The most widely grown blueberries are cultivars of northern high bush blueberries (Vaccinium corymbosum), branching mainly deciduous shrubs reaching up to 1.8m (6ft) in height. Apart from producing fruit they are ornamental, producing bell-like flowers in spring. The foliage has good autumn colour. Half-high blueberries are hybrids between Vaccinium corymbosum and low-bush Vaccinium angustifolium, making more compact plants.
Blueberries need a sheltered site in well-drained, moisture-retentive, acidic soil (pH 4.5-5.5) in sun or part shade. If you can grow azaleas, rhododendrons and camellias in your garden, blueberries should be successful too. Check your soil pH if unsure.
If your soil is only slightly acid, you can try acidifying it to lower the pH to the optimum level for ericaceous plants. However, this would have to be done in advance, ideally the previous summer or autumn.
If you garden on heavy clay or alkaline soils, it is best to grow blueberries in containers. Improve the soil before planting by removing all weeds and incorporating lime-free soil improvers such as composted bark, bracken, leafmould, pine needles or composted sawdust to a fork’s depth. Avoid adding manure or mushroom compost which are too alkaline for blueberries.
Highbush blueberries can reach 1.5-1.8m in height and half-high about 0.5-1.2m. When planting, space highbush cultivars with 1-1.5m (3¼ft-5ft) all round and half-highs with about 1m (3ft) all round. Mulch newly-planted blueberries with pine bark (composted or chipped) or leafmould.
If you do not have an acidic soil or garden on heavy clay, try growing blueberries in containers or raised beds ideally filled with ericaceous soil. If this is not easy to source, RHS members report John Innes Ericaceous potting compost to be a suitable alternative.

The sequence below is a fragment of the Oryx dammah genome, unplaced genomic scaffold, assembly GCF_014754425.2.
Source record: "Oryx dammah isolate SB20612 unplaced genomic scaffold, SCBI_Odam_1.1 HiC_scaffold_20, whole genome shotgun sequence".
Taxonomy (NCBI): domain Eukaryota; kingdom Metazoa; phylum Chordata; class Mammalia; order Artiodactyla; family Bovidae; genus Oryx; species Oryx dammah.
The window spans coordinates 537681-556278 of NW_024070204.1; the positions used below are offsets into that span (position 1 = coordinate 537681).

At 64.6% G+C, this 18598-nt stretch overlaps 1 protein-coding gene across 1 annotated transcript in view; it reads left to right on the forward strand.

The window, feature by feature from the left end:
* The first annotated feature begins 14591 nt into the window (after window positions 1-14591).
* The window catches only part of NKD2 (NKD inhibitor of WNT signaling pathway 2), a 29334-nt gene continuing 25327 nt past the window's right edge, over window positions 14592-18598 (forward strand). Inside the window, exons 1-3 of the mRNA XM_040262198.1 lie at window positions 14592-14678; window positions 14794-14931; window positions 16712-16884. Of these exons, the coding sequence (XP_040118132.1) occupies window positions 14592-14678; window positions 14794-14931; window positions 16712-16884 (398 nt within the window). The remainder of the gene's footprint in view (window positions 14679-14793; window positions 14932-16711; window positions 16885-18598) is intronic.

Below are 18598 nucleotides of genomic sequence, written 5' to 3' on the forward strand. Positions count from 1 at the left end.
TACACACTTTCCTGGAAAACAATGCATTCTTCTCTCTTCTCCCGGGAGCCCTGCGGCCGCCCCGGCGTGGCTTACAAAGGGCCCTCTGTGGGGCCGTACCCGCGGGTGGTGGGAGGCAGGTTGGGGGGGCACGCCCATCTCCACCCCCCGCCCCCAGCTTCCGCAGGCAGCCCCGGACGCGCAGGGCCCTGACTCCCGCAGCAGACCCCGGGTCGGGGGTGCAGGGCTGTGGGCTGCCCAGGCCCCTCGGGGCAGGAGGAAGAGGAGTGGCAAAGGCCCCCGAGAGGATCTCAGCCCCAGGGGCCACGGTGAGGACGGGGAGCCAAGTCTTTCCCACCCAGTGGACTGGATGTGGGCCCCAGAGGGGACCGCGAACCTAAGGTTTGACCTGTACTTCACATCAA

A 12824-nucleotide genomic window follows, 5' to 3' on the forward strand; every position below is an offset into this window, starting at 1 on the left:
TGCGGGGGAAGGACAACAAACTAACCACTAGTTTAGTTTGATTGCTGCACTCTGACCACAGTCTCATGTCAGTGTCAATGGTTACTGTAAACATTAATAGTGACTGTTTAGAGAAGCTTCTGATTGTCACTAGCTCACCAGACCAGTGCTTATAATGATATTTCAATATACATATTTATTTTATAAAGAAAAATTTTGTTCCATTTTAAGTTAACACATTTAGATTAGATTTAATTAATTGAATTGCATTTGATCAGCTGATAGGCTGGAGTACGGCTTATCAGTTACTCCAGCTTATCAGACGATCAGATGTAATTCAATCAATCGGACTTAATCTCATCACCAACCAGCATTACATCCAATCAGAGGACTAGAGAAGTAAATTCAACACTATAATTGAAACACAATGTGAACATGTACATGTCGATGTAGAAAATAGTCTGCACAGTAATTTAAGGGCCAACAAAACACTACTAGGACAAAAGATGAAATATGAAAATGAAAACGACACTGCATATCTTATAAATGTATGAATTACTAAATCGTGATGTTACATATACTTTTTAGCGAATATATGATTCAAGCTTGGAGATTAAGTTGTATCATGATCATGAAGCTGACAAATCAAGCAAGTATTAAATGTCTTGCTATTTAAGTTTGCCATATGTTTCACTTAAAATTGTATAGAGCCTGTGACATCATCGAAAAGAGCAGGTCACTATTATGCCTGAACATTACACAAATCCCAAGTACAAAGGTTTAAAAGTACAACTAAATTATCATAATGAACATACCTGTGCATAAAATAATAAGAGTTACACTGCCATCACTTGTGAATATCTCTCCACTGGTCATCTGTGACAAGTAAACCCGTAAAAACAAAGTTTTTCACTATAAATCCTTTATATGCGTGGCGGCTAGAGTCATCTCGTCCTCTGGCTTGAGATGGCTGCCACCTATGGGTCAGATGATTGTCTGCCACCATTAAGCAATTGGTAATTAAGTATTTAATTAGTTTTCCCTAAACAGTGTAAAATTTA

When using soil-free media (multipurpose compost), ideally choose a peat-free one, but be aware that peat-free media might require frequent use of chelated iron to avoid chlorosis. Pot-grown blueberries in soil-less growing media often require annual repotting as the compost tires quickly, even if it means changing some of the old compost with fresh and putting the plant back into the same pot. This is because the soil-less potting media loses its structure quite quickly leading to root damage or rot.
Pollination, fruiting & harvesting
Although many blueberries are partly or fully self-pollinating, it is best to grow a minimum of two, cross-pollinated plants tend to produce larger fruit. To achieve this, plant two or preferably three different cultivars to ensure reliable, abundant crops.
Pick fruit when it is completely blue and has a white surface bloom. Fully productive plants around seven years old produce up to 2.25-5kg (5-11lb) of berries.
Watering and feeding
During dry spells water blueberries with rainwater, not with tap water, unless you have no alternative in a drought.
If growing in containers keep the compost moist but not waterlogged and don’t allow the compost to dry out between waterings. Feed container plants every month using a liquid fertilizer formulated for ericaceous (lime-hating) plants, following the manufacturer’s recommendations.
Mulch plants in open ground in spring or autumn with 7-8cm (2½-3in) layer of acidic or neutral organic matter, such as composted sawdust, composted or freshly chipped pine bark, composted pine needles or leafmould. Avoid manure and mushroom compost, as they tend to be quite alkaline.
At Wisley, blueberries, need minimal feeding apart from supplementing annual additions of organic matter with 15g per sq m (½oz per sq yd) of sulphate of ammonia sprinkled round the plants in late winter. If plants are not growing well try an application of fertilizer recommended for ericaceous (lime-hating) plants as directed by the manufacturer. Avoid overfeeding, as blueberries are sensitive to high fertiliser levels. Poor growth may be a result of high pH, excess nutrients (high soluble salts) and fluctuation of soil moisture levels.